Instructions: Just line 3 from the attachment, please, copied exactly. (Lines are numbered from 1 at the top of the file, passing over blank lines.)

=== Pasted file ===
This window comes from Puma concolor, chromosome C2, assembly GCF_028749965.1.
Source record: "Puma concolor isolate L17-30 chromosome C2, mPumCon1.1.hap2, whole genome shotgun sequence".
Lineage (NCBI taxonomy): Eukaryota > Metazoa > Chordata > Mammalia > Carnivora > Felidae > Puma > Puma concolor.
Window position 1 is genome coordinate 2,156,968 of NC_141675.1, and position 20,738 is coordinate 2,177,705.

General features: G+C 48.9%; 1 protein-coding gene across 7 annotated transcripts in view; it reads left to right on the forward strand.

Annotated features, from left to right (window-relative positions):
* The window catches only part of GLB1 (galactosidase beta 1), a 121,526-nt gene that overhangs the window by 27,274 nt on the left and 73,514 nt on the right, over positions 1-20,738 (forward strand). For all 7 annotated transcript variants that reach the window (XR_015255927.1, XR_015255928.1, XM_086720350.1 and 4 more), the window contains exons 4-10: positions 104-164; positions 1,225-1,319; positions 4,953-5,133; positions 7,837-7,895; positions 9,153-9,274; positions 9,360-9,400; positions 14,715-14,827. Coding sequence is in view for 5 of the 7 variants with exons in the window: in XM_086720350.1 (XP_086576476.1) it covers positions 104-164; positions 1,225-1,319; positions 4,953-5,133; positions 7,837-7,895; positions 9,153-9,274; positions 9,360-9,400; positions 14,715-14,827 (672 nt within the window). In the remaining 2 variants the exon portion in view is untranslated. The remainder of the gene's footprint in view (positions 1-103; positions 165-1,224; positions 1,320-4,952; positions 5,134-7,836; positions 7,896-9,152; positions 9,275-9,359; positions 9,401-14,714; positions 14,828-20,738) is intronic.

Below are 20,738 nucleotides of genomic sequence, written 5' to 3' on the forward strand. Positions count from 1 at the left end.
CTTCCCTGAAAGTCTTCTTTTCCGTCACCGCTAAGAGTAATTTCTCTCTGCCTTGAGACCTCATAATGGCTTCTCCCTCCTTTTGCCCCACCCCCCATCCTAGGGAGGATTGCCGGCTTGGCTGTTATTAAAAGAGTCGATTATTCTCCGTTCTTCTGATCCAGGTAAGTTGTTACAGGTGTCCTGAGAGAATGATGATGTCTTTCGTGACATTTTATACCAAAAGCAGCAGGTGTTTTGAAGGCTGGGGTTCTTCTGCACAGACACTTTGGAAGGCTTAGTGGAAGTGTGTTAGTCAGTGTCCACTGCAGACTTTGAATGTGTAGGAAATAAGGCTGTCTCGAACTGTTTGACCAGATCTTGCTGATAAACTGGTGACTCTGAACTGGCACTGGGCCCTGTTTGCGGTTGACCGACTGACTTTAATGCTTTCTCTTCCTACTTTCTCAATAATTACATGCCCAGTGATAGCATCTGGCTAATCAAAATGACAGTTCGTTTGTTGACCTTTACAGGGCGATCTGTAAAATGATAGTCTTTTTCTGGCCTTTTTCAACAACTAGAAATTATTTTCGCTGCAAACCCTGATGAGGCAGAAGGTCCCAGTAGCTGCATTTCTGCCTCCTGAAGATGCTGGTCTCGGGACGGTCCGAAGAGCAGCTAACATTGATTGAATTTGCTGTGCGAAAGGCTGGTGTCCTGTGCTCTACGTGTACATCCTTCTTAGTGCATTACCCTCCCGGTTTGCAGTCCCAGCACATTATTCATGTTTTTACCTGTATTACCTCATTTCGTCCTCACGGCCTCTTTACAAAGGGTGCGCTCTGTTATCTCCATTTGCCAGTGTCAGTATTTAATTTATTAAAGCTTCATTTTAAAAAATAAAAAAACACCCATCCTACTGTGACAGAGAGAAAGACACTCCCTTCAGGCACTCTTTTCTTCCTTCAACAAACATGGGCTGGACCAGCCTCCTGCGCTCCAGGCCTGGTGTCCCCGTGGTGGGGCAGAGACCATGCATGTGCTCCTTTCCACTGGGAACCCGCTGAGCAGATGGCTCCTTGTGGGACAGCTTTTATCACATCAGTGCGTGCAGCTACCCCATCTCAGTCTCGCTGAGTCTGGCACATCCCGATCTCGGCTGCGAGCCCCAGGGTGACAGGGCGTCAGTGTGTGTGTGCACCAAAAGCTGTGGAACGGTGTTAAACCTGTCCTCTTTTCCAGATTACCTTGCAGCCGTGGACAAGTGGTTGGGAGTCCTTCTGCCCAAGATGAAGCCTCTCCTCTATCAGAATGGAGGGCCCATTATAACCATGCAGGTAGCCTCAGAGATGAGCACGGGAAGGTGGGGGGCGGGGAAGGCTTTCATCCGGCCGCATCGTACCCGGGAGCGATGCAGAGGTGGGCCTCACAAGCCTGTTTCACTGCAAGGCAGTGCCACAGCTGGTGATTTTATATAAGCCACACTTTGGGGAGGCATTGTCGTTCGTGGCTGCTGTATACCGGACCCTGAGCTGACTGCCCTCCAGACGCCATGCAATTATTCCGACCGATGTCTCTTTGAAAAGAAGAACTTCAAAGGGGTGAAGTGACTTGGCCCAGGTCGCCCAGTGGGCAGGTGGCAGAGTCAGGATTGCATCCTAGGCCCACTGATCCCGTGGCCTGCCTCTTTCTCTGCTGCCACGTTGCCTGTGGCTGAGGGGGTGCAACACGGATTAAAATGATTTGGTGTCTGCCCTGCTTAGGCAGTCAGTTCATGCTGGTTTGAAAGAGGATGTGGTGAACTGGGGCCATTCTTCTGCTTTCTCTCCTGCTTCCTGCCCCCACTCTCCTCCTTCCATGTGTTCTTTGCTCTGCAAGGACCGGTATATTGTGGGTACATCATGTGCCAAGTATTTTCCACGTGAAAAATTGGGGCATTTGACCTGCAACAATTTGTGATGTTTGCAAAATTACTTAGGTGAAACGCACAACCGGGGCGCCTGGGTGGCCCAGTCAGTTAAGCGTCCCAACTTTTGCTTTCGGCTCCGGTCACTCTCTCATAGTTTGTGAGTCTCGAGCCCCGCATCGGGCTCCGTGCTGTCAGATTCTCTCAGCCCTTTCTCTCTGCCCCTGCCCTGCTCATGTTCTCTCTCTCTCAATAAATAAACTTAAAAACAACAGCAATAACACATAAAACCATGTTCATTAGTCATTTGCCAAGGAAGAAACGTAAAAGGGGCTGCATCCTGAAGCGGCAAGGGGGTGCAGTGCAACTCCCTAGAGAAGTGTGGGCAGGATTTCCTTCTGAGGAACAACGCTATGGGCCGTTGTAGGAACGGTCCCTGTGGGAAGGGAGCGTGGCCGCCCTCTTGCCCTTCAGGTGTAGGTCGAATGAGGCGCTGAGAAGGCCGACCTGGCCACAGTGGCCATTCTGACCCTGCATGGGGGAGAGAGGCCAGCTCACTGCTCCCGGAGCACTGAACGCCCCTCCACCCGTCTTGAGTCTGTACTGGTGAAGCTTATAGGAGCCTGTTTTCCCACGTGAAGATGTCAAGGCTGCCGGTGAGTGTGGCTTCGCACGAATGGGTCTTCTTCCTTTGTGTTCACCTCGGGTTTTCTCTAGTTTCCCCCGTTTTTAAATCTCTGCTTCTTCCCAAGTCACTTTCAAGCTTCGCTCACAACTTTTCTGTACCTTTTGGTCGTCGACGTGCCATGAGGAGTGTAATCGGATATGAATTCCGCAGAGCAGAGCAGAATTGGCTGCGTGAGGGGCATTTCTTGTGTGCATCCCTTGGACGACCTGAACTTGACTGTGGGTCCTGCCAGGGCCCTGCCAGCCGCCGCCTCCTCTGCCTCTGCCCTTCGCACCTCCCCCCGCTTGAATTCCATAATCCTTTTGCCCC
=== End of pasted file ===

Lineage (NCBI taxonomy): Eukaryota > Metazoa > Chordata > Mammalia > Carnivora > Felidae > Puma > Puma concolor.